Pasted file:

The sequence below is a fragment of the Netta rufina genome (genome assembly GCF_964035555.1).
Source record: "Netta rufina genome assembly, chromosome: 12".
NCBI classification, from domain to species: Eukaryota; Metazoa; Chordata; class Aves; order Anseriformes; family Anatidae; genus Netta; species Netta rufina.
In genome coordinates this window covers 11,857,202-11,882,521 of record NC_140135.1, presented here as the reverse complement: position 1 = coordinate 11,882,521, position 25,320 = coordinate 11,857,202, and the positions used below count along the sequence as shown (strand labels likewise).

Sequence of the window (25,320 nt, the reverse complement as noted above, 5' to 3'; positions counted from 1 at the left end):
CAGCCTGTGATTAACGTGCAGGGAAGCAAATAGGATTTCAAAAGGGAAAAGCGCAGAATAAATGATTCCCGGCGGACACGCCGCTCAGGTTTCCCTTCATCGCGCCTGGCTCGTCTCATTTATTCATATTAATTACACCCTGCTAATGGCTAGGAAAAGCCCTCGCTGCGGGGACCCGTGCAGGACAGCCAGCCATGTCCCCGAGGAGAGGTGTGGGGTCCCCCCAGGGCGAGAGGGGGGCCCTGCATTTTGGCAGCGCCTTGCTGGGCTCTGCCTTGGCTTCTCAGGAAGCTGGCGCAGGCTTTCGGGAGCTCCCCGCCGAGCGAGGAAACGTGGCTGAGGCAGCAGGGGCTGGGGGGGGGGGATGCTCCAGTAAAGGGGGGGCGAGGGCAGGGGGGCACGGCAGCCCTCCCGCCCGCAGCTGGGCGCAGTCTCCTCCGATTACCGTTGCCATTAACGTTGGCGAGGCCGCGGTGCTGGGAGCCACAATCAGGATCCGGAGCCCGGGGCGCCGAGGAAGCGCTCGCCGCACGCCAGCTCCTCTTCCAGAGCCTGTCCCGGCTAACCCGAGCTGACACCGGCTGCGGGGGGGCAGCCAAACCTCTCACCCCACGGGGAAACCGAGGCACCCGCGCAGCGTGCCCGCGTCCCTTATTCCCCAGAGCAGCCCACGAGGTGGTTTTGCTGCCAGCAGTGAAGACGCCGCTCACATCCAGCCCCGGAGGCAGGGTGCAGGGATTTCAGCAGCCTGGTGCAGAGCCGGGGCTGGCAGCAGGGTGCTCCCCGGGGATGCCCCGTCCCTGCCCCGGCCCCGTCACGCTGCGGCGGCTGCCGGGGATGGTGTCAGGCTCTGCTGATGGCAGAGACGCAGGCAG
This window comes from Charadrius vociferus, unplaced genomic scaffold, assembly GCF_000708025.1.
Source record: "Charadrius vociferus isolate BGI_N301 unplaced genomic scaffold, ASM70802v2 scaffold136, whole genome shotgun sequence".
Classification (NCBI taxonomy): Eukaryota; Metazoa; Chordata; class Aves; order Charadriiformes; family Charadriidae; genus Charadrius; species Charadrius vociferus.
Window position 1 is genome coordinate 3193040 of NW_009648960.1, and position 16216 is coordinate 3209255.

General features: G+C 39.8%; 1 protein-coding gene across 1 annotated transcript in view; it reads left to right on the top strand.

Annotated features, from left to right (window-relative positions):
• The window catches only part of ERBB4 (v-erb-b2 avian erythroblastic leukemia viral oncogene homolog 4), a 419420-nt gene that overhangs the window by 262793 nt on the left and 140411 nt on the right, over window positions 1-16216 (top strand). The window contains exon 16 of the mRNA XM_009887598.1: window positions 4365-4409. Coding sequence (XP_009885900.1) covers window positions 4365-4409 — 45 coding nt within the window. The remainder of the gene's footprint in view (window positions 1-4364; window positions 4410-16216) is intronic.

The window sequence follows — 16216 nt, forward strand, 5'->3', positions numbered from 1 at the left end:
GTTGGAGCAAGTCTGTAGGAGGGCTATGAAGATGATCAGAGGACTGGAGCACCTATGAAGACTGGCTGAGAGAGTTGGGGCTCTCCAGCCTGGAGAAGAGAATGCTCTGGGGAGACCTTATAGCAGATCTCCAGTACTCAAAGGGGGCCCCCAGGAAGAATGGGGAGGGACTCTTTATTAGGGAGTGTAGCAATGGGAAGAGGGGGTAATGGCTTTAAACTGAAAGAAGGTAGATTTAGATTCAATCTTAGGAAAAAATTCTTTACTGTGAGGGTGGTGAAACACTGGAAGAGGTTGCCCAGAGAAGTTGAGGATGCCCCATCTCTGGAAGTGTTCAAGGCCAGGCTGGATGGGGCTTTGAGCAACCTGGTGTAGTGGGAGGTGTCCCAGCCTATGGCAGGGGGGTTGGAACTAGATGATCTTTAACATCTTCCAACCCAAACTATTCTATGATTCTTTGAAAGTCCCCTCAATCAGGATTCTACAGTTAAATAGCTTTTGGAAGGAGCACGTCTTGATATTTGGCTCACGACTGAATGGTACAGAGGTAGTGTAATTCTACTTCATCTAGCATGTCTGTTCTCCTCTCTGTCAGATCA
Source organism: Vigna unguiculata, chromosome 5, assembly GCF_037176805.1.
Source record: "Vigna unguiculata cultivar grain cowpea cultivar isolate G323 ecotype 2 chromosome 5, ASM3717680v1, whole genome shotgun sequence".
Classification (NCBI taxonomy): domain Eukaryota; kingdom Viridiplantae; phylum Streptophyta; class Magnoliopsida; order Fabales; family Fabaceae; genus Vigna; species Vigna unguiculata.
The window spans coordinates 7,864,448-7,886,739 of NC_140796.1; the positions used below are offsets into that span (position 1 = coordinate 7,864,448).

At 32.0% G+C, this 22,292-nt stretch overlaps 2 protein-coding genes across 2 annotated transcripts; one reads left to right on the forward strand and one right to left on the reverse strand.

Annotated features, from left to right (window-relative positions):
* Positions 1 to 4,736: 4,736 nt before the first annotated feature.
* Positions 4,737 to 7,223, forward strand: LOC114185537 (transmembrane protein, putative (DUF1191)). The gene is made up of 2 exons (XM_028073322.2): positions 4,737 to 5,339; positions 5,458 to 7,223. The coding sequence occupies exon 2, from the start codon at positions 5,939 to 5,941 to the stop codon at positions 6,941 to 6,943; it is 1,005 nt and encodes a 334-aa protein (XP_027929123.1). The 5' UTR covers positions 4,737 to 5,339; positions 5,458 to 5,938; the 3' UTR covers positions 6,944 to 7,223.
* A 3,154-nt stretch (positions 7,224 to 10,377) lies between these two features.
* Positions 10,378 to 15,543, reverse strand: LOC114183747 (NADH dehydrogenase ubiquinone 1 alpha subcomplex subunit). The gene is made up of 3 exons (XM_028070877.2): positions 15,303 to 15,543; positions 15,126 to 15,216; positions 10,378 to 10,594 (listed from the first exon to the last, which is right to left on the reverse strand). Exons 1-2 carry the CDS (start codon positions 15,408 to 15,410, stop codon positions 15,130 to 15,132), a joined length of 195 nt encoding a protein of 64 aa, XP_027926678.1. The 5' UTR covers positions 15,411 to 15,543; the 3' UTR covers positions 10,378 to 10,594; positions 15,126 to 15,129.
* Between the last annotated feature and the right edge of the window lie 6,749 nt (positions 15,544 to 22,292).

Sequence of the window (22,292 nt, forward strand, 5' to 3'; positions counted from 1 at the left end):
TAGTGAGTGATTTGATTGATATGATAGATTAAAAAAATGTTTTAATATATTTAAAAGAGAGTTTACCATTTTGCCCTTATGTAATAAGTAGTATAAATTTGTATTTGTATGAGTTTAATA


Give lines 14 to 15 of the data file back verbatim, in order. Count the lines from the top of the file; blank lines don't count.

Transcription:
The window sequence follows — 16216 nt, forward strand, 5'->3', positions numbered from 1 at the left end:
GTTGGAGCAAGTCTGTAGGAGGGCTATGAAGATGATCAGAGGACTGGAGCACCTATGAAGACTGGCTGAGAGAGTTGGGGCTCTCCAGCCTGGAGAAGAGAATGCTCTGGGGAGACCTTATAGCAGATCTCCAGTACTCAAAGGGGGCCCCCAGGAAGAATGGGGAGGGACTCTTTATTAGGGAGTGTAGCAATGGGAAGAGGGGGTAATGGCTTTAAACTGAAAGAAGGTAGATTTAGATTCAATCTTAGGAAAAAATTCTTTACTGTGAGGGTGGTGAAACACTGGAAGAGGTTGCCCAGAGAAGTTGAGGATGCCCCATCTCTGGAAGTGTTCAAGGCCAGGCTGGATGGGGCTTTGAGCAACCTGGTGTAGTGGGAGGTGTCCCAGCCTATGGCAGGGGGGTTGGAACTAGATGATCTTTAACATCTTCCAACCCAAACTATTCTATGATTCTTTGAAAGTCCCCTCAATCAGGATTCTACAGTTAAATAGCTTTTGGAAGGAGCACGTCTTGATATTTGGCTCACGACTGAATGGTACAGAGGTAGTGTAATTCTACTTCATCTAGCATGTCTGTTCTCCTCTCTGTCAGATCA